With Migration, Bonobo confirms his status amongst electronic music's elite

With Migration, Bonobo confirms his status amongst electronic music's elite

Simon Green sets a high bar for the rest of 2017's albums.

I remember many years ago listening to an interview with Simon Green – the man behind the moniker Bonobo - and he was clearly frustrated by his music being grouped into what he believed was an oversimplification of his creations: the infamous “chill-out music”. As an avid followed of Bonobo’s progression from Dial M For Monkey, through Black Sands all the way to Migration, it almost seems to me like he’s out with something to prove. I’m more than certain Green’s sole intention hasn’t been to prove these people wrong, but the way his music has evolved has made it increasingly difficult to categorise any Bonobo production as purely “chilled out lounge music”.

Migration isn’t what I was expecting. But what expectations did I have? After Bonobo’s penultimate release – the Flashlight EP – there was any guessing as to which direction Green was heading. Were we going to see a house dominated record reminiscent of Flashlight and Return To Air? Was Bonobo delving deeper into the realms of dancey electronica? It was anyone’s guess. In the end, Green has delivered an extremely diverse and intriguing album that flirts with so many different realms of music – electronic and otherwise.

The influences of his comrade Kieran Hebden are undeniable in songs like Outlier, where the flavours of techno and a glitchy bass line left me wondering whether I’d accidentally flicked over to Hebden’s Digital Arpeggios – the captivating nine minute slow burner by Hebden under his Percussions production. It’s as if Outlier is the beautiful, illegitimate love child of Green and Hebden.

If there’s one thing I’ve always thought about Bonobo it’s that he has an incredible knack for choosing voices that mesh perfectly with his intricate production over the course of an album. Whether this is a natural fit, or he works tirelessly to ensure his music weaves flawlessly around the vocalist, I am unsure. Yet again in Migration we see a beautiful array of voices – from Rhye’s sensual musing over a fading love to Miglis’ repeated, haunting falsettos.

The undoubted jewel in the crown of Migration has to be Bambro Koyo Ganda featuring the musical collective Innov Gnawa – a group of Moroccans and Moroccan ex-pats who have dedicated themselves to exploring gnawa music. Gnawa music is the ritual trance music of Morocco’s black communites, the majority of whom originally descended from slaves and soldiers from Northern Mali and Mauritania, so it’s an interesting inclusion for an electronic producer from the UK.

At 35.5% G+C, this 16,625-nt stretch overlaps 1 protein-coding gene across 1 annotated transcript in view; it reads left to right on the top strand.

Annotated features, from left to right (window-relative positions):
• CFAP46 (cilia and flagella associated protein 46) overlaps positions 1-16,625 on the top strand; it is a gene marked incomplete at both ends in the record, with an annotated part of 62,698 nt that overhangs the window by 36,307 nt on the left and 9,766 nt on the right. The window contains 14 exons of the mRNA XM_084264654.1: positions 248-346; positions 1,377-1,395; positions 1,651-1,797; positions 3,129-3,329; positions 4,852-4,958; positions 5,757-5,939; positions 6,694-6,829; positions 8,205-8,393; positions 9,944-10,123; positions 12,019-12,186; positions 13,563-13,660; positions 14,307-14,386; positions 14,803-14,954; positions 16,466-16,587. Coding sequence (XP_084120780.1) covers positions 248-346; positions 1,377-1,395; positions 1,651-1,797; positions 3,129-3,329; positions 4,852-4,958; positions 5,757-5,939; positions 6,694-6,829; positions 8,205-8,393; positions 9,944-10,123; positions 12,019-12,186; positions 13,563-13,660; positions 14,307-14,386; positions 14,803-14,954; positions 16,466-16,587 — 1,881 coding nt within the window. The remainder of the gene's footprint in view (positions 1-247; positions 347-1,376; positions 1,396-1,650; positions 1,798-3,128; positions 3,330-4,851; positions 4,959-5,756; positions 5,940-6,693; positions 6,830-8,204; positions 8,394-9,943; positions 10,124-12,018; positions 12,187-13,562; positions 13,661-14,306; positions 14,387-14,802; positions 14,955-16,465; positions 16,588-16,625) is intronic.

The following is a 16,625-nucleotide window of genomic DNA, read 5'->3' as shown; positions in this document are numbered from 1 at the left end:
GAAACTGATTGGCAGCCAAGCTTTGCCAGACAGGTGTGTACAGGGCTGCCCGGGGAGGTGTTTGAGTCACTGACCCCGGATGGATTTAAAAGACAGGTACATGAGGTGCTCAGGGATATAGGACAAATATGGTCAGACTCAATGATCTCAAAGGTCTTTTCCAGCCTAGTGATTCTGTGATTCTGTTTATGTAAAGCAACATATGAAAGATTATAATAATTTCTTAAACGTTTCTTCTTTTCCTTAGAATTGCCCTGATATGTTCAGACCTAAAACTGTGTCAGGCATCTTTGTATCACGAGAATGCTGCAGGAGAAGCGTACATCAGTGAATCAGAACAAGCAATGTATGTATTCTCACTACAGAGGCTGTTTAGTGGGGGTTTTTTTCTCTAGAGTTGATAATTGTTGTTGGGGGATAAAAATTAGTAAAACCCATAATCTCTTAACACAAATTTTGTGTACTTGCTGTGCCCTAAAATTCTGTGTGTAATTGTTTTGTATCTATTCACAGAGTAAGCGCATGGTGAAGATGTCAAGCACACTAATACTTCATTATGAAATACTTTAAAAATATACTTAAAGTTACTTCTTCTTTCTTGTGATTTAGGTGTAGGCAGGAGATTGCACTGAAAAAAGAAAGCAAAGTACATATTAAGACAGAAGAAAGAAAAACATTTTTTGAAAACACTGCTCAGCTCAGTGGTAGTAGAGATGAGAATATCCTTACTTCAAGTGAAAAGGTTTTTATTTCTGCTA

Bambro Koyo Ganda opens with a subdued and layered bass line before progressing to a soundscape that is almost solely Gnawa music – combining unique instruments with some beautiful, hypnotic chanting. Green suddenly catches you off guard with a seriously enchanting beat – every time it drops I turn my headphones up at least 3 notches – try as I might I cannot stop my head from moving. Over the course of the next few minutes these ostensibly conflicting forms of music slowly combine, before Green ends with an entrancing strings section. Bambro Koyo Ganda, for me, shows off Bonoobo’s music wizardry more than any other song on this album. It is such an unexpected addition to the album, but the more I listen to Migration in its entirety, the more it makes sense.

The rest of the album continues to capture the listener’s attention – Green’s inclusion of Nick Murphy (of Chet Faker fame) in No Reason is also another great choice. 7th Sevens is another highlight, as the complexity of rhythms, beats and soundscapes builds to a compelling climax. Figures seems like a fitting end, as the dreamy vocals and serene beats remind me of something not unlike Galimatias.

Bonobo, through Migration, again proves his aptitude in creating tangible flow throughout an album. Green has firmly established himself as one of the greats in the electronic music realm, if not music more generally. Migration explores peaks and troughs – both in tempo and atmosphere – throughout the course of the album. It explores the very nature of being alive, of the highs and lows we experience, of the finite nature of life. Then again, I could just put the album on and start all over again…

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